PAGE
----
“Did you hit me with your tongue?” Luigi wheezes.
King Boo’s gaze snaps over to the recovering plumber, said tongue lolling out of their mouth. Luigi dully notes that the plunger cup is absent from their face.
“You hit me with something gross, so I returned the favor,” the king replies rather petulantly. “Only now do I realize what a mistake that had been. I... tasted you.” King Boo shudders. “Absolutely vile! I punished myself more than I did you.”
“Would you like a mint, my king?” Hellen asks, holding a small box aloft.
“Bleach would be preferable, but I suppose that will have to do. Toss me the whole package—I'm going to need every single piece.”
Luigi stares back at them with open disbelief, fear momentarily displaced.
“You nearly cracked one of my ribs.”
“Is that all?” the monarch replies indifferently. “Ideally, I would have snapped your spine in half.”
The remark should have been alarming, but Luigi is oddly unfazed by it (maybe he hit his head too). If anything, he’s confused.
“Wait, do you want me dead or do you want me in a painting?”
King Boo is, reasonably, taken aback by the question. They look between Luigi and the empty portrait still hovering dutifully at their side with a thoughtful expression.
“Hmm... killing you would be satisfying,” they say slowly. “However, I think the gratification would be rather short-lived. Keeping you in a painting would bring me daily entertainment, but it comes at great risk. Though unlikely, someone could find a way to free you, and then you’d just be a thorn in my side all over again.”
The spectral monarch stares at the plumber for several beats, genuinely weighing their options. Luigi quietly berates himself; he should have kept his mouth shut.
“No, I won’t kill you; not yet,” King Boo declares at last. “You will meet your end at my hand, Luigi, but for now, I think I’ll stick to the plan and keep you as a trophy.” They raise the portrait construct with emphasis. “Let’s try this again, shall we?”
King Boo swoops in for a second attempt at capture, but this time, Luigi is ready for them. He waits until the last possible moment before raising his flashlight and activating the Strobulb. King Boo reels back with a curse, futilely rubbing at their eyes with nubby arms. Luigi quickly scrambles to his feet. His first instinct is to activate the Poltergust’s intake, but King Boo’s size and proximity make him hesitate. The plumber’s back is literally against the wall (err... door?). If he fails to keep the spirit in the Poltergust’s gale, he won’t have much space to work with when King Boo inevitably retaliates.
He needs to gain some ground.
Luigi braces himself and activates the Poltergust’s Burst function. Despite being prepared for it, a rather undignified sound leaves the plumber’s mouth as he’s launched from the ground in a rush of compressed air. King Boo squawks in surprise when the sudden gust crashes over them in an invisible wave, inadvertently causing them to dismiss the portrait and forcing them back several meters. Luigi sprints forward and activates the Burst again before they can recover. The flailing monarch is swept into the middle of the room. Dishware and ornaments from the nearby buffet tables are blown from their neat arrangement. They shatter on the floor, the din from their destruction filling the otherwise quiet lobby. Luigi can’t help but cringe at the mess as he stumbles into a land.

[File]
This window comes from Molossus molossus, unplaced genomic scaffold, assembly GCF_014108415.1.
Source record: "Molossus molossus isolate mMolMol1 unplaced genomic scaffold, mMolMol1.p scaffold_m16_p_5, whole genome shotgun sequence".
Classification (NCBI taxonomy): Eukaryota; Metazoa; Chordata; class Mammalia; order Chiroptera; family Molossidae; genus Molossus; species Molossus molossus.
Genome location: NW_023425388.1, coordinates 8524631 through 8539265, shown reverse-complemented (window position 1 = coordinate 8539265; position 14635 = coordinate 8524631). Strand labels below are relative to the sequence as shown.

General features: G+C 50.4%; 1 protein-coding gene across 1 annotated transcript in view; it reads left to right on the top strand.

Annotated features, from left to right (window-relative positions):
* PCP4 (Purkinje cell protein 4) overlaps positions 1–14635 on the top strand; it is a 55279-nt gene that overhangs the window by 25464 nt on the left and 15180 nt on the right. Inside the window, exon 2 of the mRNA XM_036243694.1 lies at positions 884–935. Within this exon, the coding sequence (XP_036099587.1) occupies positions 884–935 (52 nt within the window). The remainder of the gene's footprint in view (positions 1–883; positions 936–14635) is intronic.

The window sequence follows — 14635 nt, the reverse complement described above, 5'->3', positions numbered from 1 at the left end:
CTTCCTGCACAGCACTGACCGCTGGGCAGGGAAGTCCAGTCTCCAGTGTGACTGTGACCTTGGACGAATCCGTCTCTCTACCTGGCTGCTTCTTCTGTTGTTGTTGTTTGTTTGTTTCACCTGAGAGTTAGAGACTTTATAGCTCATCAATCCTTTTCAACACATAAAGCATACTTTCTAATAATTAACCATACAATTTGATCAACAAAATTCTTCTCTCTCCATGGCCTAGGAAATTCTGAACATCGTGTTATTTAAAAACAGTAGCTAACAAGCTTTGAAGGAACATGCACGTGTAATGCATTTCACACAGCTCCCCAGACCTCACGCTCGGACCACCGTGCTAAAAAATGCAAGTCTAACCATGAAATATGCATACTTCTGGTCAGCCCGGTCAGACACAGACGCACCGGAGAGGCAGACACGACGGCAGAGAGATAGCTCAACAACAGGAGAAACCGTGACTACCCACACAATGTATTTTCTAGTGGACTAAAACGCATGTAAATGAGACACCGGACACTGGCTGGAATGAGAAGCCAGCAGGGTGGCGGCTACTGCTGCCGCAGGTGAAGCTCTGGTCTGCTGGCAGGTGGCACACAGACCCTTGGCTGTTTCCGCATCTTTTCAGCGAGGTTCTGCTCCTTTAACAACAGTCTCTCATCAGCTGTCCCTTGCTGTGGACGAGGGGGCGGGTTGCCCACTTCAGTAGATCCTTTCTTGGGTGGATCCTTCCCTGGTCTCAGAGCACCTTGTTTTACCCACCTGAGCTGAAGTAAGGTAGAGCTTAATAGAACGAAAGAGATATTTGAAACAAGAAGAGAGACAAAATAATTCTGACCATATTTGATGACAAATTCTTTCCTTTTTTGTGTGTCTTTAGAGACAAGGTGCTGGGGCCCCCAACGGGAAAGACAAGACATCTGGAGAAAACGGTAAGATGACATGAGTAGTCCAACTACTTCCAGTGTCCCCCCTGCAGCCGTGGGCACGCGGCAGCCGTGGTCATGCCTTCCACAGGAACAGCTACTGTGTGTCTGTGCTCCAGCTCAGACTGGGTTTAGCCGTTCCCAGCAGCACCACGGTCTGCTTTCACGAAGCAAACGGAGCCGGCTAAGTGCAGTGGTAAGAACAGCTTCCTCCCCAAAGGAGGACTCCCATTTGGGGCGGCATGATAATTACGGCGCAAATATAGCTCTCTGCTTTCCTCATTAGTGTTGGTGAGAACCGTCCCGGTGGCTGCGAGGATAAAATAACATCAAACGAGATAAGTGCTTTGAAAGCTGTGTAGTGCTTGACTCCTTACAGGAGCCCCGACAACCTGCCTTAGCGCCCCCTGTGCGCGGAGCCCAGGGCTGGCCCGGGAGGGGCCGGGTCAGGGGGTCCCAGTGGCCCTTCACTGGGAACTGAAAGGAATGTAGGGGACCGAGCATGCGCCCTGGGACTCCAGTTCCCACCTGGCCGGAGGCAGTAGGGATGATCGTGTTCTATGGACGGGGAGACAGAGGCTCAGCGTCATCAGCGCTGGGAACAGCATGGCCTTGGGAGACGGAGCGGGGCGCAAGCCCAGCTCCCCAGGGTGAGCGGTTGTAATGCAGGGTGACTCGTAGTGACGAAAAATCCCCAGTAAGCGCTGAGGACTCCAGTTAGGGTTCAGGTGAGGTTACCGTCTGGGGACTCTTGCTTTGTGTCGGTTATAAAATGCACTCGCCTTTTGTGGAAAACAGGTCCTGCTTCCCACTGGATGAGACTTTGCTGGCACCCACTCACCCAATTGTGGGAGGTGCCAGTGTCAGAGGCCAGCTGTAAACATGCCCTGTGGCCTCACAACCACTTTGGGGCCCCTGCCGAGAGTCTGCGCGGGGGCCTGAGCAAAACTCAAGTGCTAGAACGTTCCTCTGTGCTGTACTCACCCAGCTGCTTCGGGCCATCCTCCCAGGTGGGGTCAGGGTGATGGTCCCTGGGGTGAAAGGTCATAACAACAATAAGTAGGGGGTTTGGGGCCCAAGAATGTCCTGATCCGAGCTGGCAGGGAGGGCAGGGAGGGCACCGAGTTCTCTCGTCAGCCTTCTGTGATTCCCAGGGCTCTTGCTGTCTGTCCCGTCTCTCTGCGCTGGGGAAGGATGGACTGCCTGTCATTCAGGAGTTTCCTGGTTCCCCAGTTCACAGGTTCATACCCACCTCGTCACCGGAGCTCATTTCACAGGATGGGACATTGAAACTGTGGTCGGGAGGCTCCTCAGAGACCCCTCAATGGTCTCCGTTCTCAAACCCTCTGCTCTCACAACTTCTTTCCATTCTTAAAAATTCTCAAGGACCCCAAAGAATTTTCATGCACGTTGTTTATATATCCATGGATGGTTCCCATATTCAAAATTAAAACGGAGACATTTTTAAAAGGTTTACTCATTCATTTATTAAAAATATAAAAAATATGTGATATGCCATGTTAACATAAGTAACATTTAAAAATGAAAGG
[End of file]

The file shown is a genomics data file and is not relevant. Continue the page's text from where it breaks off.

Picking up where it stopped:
King Boo is quick to re-orient himself this time. He glares back at the plumber, face drawn in a mixture of anger and bewilderment. Their expression abruptly shifts into surprise. Luigi follows their line of sight to the Poltergust resting against his back. Had the spirit not noticed it before? Not even the wand? They must not have gotten a good look at it—assumed it to be an ordinary flashlight. He looks backs to King Boo just in time to catch a flicker of fear in the monarch’s eyes, but it’s gone so fast that Luigi thinks he may have imagined it. Now all that remains is burning, unkempt rage.
“How?” King Boo snarls. “How do you have a Poltergust with you?!”
King Boo’s fervid ire has the plumber trembling again, but it’s not quite as bad as before. Luigi squeezes the Poltergust’s wand, intake nozzle at the ready.
“The professor never leaves home without it,” Luigi replies, and he is thankful the waver in his voice is nearly indiscernible.
The spectral monarch turns a disbelieving glare on the equally shocked hotel owner.
“You let that idiot scientist bring a Poltergust into the hotel?!”
Hellen Gravely reels back, eyes wide.
“N-no, your majesty, of course not! My staff checked the professor’s room and went through all of his luggage. They didn’t find anything!”
“Then where did it—?” King Boo trails off, a glint of epiphany in his eyes. “...his car. You didn’t check his blasted car?!”
Hellen sputters helplessly in the wake of the king’s ire, desperately searching for a reasonable excuse for her oversight. The spirit doesn’t wait to humor her. He turns his glare back to Luigi.
“So that’s why you went to the basement,” he muses aloud. “I can’t even begin to speculate how you knew what you’d find there, or about the professor’s presence, for that matter.” He heaves a long, drawn out breath. “Leave it to Luigi to ruin my night. And things were going so well, too...”
The plumber wrinkles his brow.
“Catching one out of seven of us is considered ‘going well’?”
Despite the earlier upset, King Boo and Ms. Gravely share amused, conspiratorial looks. Their grins sing of vainglory—immediately putting Luigi on edge.
“What a surprise,” Hellen says sardonically. “The oaf is bad at math.”
“Now, now, Hellen,” King Boo chides, “While I’m sure that’s true, I believe he honestly doesn’t know about the others.”
Luigi stares between the two with growing dread.
“Others?” he dares to ask.
King Boo gestures at a point behind Luigi. The plumber turns to look. Some distant part of him would later realize how stupid it had been to take his eyes off the monarch, and just how lucky he was that King Boo hadn’t taken advantage of his carelessness. Currently, Luigi feels the furthest thing from lucky. Horror fills him to the brim. This time, Luigi does drop the Poltergust’s nozzle.